Despite recent advances in gender equality globally, girls still suffer from less attention being paid to their education by their families than boys. Recent events have made this situation worse. According to Plan International, the COVID-19 crisis has resulted in closures of schools and other learning spaces, impacting up to 99% of the students in low and lower-middle income countries. Girls who don’t have the opportunity to stay in school are at higher risk of increased gender-based violence, unplanned pregnancy, trafficking, and child marriage. The pandemic will also push nearly 47 million women and girls into extreme poverty this year.
It is British philosopher Alain de Botton who said: ‘’we become fully human only through education’’. We expect education to be accessible, free and compulsory everywhere in the world; but in reality, according to the United Nations, there are still 260 million children out of school!
Many education-related investments in emerging countries primarily focus on building schools and increasing the number of educational institutions. However, for many children, especially girls, the barrier may not just be whether there is a school building or not but it may relate to socio-economic conditions. Therefore, we likely need more creative solutions for promoting education that are tailored to local cultures and conditions.
Firstly, children that grow up in disadvantaged communities or countries can have a very different view on life. Many children from such areas start at a much earlier stage to earn money and contribute financially to their families. These children learn basic life skills such as cooking at a young age out of necessity. While trends such as urbanization, rural depopulation and climate change are modifying this traditional lifestyle, it will likely persist for a while in many parts of the world. So, the education system needs to adapt to it by providing flexible and remote learning for instance. The potential of flexible learning has been clearly demonstrated during lockdown with children in many parts of the world having to switch to remote learning, which was made possible thanks to recent improvements in digital technology.
Secondly, a UNICEF report called “Strategies for Girls’ Education” states that “the more disadvantaged the girl the more essential it is that the education system should reach out to her through special measures, rather than assuming she will be drawn in as part of the general drive for education for all”. The same UNICEF report highlights several successful education programs across the world. For example, in Bangladesh, where children help out their families in farming, class times are being set by local parents and the school calendar is adapted to fit the harvest period. In Tanzania and Burkina Faso, satellite schools provide basic education through a specially designed three-year course, that allows eligible children to join the mainstream school system even if they live in remote areas. In Turkey, girls can study and take exams remotely to catch up with their peer group in an “open primary school” system.
Thirdly, if we want to improve girls’ attendance rate, we need to understand what prevents them from going to school in developing economies. Supplying agricultural communities with equipment such as mills to grind cereals, or carts for water conservation, can decrease the workload of the children who help out their families. If building new schools is not combined with these measures, even if there is a school the children’s schedule may not allow them to attend. Therefore, to ensure we are adequately investing in education, a more holistic approach is required.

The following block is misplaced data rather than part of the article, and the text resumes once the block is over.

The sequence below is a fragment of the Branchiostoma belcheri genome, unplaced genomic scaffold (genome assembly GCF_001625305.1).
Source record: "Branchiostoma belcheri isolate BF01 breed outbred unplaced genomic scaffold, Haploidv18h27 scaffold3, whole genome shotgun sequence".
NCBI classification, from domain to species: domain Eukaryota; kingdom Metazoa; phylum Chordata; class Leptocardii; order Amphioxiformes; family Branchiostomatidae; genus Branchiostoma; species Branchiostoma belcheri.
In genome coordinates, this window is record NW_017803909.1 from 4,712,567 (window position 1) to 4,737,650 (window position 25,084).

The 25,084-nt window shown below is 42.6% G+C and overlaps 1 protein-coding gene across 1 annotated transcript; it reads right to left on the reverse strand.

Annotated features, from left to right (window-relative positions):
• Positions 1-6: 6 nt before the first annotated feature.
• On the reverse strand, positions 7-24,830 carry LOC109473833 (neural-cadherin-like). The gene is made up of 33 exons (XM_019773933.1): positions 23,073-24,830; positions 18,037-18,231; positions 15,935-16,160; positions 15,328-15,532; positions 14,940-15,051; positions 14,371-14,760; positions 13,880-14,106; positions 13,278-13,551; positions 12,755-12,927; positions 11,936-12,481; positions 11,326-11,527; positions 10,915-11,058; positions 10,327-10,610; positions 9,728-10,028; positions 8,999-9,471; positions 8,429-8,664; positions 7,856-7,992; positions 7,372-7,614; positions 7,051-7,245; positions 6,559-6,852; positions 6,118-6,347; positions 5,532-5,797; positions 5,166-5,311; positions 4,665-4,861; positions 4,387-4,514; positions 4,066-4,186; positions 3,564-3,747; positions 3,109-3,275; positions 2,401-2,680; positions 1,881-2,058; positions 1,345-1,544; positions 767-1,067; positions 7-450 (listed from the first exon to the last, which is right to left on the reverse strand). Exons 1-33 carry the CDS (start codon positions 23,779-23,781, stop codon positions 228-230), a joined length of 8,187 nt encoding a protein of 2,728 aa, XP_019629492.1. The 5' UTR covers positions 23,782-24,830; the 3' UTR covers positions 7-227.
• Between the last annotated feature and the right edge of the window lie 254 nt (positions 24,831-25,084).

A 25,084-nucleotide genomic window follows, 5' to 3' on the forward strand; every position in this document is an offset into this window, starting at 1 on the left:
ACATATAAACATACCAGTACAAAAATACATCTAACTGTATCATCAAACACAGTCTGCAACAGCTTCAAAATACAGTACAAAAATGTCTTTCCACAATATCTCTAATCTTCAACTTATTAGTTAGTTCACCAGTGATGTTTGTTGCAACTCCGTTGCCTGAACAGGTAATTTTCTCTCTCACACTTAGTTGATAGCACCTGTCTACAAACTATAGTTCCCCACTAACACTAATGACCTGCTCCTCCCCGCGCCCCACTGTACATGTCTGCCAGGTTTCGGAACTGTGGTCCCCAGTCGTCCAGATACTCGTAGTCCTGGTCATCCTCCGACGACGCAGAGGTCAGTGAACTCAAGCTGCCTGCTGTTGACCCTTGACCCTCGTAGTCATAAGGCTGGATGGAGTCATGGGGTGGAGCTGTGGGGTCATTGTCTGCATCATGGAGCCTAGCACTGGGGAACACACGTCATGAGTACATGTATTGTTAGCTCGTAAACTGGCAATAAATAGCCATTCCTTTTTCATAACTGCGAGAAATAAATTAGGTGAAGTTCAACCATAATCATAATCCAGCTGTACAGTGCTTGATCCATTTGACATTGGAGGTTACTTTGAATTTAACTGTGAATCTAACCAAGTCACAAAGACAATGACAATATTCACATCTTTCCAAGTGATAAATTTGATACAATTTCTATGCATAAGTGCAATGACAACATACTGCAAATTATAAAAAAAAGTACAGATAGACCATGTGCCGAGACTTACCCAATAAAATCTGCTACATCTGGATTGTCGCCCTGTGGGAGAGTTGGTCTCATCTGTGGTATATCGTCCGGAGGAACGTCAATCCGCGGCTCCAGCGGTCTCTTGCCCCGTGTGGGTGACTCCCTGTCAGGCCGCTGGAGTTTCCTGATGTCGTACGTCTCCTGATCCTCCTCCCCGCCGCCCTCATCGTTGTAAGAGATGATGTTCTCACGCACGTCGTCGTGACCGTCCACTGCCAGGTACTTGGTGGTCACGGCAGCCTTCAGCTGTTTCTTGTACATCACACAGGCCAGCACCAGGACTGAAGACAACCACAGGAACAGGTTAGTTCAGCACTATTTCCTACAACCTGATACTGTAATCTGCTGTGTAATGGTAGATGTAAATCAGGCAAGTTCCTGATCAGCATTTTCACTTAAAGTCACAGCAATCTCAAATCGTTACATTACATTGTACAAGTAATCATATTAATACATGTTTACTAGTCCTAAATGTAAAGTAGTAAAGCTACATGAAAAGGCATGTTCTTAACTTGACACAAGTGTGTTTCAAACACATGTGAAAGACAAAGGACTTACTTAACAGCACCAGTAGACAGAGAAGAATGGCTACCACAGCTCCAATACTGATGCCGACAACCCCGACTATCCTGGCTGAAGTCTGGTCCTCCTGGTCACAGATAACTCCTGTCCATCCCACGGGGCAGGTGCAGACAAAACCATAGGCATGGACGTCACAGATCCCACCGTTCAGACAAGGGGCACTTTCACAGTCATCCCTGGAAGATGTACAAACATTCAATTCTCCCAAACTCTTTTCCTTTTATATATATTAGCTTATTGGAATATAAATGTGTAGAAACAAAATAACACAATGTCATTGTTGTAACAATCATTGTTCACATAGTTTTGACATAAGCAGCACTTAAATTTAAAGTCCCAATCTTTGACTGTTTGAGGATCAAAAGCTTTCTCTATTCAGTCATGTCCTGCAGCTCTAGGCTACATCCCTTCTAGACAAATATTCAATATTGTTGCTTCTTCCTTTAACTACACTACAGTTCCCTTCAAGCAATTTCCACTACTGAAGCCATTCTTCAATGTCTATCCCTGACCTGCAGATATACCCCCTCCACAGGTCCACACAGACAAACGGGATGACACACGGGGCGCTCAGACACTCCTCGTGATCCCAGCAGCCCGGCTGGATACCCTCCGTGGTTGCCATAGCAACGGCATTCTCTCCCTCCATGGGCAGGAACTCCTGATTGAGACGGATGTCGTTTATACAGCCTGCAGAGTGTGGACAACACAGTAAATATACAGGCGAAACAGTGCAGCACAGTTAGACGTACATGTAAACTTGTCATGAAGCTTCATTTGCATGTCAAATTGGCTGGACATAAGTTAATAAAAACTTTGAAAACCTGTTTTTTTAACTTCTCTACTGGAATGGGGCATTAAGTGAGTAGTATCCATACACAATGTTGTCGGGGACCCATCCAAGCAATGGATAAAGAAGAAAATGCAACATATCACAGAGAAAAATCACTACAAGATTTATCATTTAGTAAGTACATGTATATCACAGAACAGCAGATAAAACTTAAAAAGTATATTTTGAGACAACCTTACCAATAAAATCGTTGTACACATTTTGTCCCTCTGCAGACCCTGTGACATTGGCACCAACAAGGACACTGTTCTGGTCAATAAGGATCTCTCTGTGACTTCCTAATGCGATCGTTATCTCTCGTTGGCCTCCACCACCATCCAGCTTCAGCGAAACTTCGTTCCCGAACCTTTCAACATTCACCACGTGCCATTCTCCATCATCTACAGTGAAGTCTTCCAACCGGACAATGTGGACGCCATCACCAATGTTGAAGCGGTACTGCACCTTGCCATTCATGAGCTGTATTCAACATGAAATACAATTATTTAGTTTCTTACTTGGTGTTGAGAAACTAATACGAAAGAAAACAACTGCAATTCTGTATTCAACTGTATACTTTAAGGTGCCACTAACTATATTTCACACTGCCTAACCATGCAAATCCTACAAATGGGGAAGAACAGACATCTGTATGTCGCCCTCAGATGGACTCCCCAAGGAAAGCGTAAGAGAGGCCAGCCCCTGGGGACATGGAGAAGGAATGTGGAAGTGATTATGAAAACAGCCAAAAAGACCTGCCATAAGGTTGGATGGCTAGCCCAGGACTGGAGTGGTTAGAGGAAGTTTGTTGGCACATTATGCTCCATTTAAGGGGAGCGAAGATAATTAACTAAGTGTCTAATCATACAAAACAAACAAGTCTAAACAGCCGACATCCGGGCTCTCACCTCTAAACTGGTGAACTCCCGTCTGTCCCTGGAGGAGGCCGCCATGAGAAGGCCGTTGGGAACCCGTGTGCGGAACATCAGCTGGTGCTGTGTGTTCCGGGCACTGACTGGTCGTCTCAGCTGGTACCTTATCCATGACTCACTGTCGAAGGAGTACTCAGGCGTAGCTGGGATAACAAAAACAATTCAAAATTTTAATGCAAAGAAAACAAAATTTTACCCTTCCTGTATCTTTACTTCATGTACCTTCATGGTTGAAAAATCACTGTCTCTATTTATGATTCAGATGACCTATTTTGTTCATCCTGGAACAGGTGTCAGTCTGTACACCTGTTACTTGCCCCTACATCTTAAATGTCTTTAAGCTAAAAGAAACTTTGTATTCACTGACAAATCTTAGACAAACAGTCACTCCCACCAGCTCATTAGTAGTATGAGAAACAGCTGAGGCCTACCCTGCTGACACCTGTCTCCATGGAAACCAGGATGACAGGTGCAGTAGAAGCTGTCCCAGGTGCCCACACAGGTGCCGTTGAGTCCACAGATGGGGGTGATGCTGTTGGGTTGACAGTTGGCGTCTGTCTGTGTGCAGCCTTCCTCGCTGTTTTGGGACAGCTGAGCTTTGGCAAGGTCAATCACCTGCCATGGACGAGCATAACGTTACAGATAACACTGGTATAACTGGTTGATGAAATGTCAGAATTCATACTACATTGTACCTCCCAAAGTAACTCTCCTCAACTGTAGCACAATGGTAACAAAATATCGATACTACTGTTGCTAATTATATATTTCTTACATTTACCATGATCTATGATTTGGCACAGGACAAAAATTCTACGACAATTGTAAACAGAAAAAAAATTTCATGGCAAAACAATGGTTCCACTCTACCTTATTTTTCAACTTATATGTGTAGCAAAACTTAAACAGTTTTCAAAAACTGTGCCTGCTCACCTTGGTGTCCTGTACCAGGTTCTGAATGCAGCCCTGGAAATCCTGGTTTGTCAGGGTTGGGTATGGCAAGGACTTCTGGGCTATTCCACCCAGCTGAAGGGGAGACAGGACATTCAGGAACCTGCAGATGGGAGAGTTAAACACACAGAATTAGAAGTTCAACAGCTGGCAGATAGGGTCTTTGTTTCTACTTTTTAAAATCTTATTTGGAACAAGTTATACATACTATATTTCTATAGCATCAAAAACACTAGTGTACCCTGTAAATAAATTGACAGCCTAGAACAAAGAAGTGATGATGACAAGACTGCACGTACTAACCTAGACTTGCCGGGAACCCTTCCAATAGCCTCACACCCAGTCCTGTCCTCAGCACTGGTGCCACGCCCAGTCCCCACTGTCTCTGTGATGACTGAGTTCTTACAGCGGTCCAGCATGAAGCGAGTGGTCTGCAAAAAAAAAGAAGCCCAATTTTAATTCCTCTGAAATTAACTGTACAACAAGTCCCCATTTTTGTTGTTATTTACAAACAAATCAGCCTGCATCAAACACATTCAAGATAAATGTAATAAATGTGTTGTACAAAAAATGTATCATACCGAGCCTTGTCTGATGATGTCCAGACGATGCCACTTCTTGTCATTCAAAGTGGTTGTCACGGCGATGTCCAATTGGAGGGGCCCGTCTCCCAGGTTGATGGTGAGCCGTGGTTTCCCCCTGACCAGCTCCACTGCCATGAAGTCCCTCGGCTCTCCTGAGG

In addition to financial barriers, there can also be significant social barriers. For example, adults can place expectations on children such as regarding the education level or subjects they are allowed to study. In poor communities where the adults have not attained a high level of education and have low-skilled jobs, young people may not have an inspiring role model to look up to.
So how can these barriers be overcome?
Clearly, we need to raise awareness about the importance and impact of a good education. Technology can serve as an essential enabler broadening people’s horizons. Even if unable to physically attend school or travel, technology allows people to learn more about other cultures and the World, becoming more open to other perspectives that can challenge local stereotypes and societal expectations. Conversely, browsing the internet tends to be linked to powerful algorithms, which can also polarize users’ opinion. Therefore, a purposeful use of technology can address some of the education-related difficulties.
A Netflix movie called “Fisherman’s Diary” highlights how the universal right to education is still not accepted. It depicts a disadvantaged fisherman community in Africa where education is considered futile, for lazy people and especially not destined for girls. Ekah, a young girl played by Faith Fidel, whom we met, goes against the whole town in order to secretly educate herself. At only 12 years old, she takes care of her sick mother and helps her father fishing and bringing money home.
“It is essential that initiatives to improve education in emerging economies take into consideration local circumstances as students may still need to maintain a job. It is very important to communicate to families that children can help out in their time off while still attending school.” says Fidel.
Education is key to give people the confidence to engage in public discourse and promote good governance. Improving global education access is clearly one of the most effective ways to increase social mobility, empower girls and women and support economic growth as well as social well-being.